Golloway's termination, Parrish texted Beckwith: "You owe me a hundred dollars."

    76. On October 22, 2015, Coach Golloway's attorney received a letter from

    Pearl, was just the man to restore Auburn basketball to Charles Barkley/Chuck Persons greatness,and which suggests that Jacobs has created an unfair double standard with Golloway, whosealleged infractions - - if true, which Plaintiff does not concede - - pale in comparison.

    41

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  • an attorney for Auburn, indicating that the University was "preparing a report of

    violations for submission to the NCAA" and hence Auburn would be offering

    Golloway no payments under his contract. As if an investigation into Auburn

    baseball was dispositive. That certainly wasn't the case with Tony Barbee and

    Auburn basketball - - further evidence that Golloway was treated dissimilarly to other

    Auburn coaches.

    77. Tony Barbee had been Auburn's Head Basketball Coach. Jacobs fired

    him, and replaced him with Bruce Pearl. Right after Pearl was hired, Randall Dickey

    came over to the baseball program in an administrative position from the basketball

    program. Dickey had been an Assistant Coach to Barbee. Barbee got tired of Dickey

    trying to keep him in compliance, so he fired him as an Assistant Coach. An

    administrative position was found for him in basketball operations.

    78. In year two of Golloway's tenure at Auburn, Dickey and Golloway were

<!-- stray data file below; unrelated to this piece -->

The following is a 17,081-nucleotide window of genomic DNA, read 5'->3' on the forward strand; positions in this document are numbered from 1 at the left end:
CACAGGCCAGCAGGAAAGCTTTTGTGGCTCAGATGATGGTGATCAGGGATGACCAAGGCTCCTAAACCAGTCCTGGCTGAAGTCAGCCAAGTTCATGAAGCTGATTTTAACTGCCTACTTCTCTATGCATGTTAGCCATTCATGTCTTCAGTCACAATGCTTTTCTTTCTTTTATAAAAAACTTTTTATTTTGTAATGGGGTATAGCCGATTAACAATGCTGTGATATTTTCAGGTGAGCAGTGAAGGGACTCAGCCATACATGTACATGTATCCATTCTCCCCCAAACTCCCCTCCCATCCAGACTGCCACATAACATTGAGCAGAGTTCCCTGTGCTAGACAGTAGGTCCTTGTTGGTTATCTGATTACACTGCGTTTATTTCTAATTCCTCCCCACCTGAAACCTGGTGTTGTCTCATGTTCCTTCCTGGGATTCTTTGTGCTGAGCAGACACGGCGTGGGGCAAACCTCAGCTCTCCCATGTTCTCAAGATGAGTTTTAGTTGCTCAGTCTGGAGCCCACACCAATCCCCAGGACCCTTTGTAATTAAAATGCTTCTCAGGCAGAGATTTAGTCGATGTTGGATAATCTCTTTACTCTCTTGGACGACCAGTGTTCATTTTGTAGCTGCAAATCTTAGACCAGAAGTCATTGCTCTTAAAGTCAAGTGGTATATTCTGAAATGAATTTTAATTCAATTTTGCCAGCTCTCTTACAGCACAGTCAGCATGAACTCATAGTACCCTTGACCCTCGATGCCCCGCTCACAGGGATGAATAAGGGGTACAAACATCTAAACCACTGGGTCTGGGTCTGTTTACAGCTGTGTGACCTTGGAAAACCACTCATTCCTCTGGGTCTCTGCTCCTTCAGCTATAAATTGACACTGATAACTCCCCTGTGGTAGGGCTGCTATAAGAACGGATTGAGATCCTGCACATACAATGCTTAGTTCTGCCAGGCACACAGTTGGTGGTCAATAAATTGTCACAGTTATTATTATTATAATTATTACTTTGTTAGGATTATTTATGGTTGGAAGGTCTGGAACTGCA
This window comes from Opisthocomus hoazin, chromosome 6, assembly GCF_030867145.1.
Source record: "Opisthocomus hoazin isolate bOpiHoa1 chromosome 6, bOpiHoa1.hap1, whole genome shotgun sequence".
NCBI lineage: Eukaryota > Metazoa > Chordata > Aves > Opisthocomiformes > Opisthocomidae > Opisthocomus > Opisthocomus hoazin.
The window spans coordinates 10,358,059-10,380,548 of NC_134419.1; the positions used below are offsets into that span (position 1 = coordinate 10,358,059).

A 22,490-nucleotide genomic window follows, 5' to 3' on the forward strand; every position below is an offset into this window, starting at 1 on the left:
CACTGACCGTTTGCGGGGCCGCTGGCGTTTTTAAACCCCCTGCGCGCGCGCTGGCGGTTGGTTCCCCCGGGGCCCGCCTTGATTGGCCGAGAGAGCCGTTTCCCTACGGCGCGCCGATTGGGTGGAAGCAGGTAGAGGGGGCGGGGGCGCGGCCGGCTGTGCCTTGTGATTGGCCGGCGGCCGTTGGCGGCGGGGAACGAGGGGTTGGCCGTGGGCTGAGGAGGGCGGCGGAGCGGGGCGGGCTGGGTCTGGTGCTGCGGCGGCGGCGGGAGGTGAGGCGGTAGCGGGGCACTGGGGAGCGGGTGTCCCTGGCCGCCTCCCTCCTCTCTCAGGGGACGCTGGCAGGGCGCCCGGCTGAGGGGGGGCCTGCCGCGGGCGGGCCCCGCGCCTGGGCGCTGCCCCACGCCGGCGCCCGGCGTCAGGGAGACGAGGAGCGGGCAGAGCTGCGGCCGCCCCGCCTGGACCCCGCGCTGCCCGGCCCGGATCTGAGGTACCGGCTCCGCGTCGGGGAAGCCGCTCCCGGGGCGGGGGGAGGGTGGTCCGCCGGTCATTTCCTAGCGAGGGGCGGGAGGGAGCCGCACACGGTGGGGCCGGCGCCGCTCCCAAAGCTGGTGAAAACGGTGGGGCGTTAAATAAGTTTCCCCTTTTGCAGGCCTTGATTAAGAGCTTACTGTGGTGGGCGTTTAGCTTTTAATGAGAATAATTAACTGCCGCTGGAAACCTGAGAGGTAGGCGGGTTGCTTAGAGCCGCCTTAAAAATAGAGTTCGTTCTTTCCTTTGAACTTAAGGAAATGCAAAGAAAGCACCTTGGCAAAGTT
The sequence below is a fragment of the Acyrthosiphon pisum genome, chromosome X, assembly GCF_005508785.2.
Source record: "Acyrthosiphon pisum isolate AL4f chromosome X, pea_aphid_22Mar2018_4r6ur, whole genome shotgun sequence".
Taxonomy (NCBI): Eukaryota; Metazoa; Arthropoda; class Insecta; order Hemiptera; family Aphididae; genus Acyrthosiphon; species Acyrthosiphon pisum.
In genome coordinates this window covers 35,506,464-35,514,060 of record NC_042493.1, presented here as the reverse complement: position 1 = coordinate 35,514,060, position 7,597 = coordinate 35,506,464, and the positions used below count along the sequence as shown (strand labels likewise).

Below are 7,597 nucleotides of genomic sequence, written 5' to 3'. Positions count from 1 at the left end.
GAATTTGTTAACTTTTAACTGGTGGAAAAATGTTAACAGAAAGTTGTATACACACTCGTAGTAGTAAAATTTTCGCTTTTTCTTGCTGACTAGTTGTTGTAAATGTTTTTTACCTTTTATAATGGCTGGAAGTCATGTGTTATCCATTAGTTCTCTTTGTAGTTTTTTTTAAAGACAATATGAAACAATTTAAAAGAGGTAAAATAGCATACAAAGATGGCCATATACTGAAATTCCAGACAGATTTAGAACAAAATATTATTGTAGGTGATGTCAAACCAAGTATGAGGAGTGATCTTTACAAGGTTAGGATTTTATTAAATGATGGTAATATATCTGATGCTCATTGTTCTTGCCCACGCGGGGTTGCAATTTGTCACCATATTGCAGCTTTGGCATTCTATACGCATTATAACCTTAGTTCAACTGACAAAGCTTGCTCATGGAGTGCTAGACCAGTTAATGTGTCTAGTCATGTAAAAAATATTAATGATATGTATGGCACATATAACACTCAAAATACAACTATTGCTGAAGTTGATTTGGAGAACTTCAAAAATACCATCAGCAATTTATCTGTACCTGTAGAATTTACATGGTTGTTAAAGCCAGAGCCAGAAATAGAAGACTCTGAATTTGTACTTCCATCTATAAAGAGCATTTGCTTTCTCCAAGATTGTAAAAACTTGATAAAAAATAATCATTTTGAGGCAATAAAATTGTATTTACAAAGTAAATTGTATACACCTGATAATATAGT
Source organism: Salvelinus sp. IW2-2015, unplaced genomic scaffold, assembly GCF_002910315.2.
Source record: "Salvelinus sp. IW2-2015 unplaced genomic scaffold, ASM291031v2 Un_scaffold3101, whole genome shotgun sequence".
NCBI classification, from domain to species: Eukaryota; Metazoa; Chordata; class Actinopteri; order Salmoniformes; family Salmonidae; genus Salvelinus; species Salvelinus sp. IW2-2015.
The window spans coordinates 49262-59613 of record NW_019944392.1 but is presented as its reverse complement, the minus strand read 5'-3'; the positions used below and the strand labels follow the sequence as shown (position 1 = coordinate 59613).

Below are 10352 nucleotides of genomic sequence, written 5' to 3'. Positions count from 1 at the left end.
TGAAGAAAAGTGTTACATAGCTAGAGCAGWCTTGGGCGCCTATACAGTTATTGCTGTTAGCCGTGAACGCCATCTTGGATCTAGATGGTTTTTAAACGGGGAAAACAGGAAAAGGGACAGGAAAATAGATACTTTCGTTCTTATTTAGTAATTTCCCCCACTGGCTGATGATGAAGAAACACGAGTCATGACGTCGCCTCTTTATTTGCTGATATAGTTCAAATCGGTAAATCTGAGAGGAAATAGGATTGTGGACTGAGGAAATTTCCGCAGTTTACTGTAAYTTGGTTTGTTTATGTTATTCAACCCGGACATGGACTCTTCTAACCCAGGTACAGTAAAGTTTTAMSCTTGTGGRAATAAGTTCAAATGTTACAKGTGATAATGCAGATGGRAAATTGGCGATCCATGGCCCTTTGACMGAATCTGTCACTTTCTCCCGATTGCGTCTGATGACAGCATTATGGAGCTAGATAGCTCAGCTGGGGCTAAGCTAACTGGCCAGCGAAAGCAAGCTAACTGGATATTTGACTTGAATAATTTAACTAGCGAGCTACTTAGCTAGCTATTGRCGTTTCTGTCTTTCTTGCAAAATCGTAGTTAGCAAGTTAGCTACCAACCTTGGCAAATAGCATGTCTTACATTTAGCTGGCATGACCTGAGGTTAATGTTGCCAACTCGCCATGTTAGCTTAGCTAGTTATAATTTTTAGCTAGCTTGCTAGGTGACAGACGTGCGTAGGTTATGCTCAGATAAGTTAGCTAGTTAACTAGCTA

talking about Barbee. Dickey told him: "When they fired him, they paid him. He got

    a LOT of money. What's crazy is the basketball program was under investigation at

    the time." Golloway replied, somewhat incredulously, "Really?" Dickey replied,

    "Oh, yeah, there were some bad things going on. I tried to advise Tony not to do

    certain things, but he wouldn't listen. I was telling Tony, 'that ain't gonna be good.

    That ain't gonna be good."

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  • The Replacement: Butch Thompson 16

    79. After Coach Golloway was terminated on Sunday, September 27,2015,

    a new search was done, involving former Auburn baseball player Gabe Gross along

    with Jacobs, Jeremy Roberts, and perhaps others, including, on information and

    belief, current Auburn players.

    80. After Jacobs fired Golloway, Jacobs convened a team meeting the same

    day. He told the players that Golloway had been fired and Greg Norton was going

    to lead the team. He told them "firing Sunny was the hardest thing I've ever done;

    his wife and my wife are best friends. [Yet another Jacobs lie; they are not.] Do you

    still want Scott Duval around?" Daniel Robert stood up and said, 'Puck no." Kyler

    Deese blurted out, "Hell no." 17

    81. The following day, September 28, Jacobs moved Duval to track,

    relieving him of his baseball duties, but he let him keep his locker in the coaches'

    locker room so he could continue to play basketball, which he did every afternoon.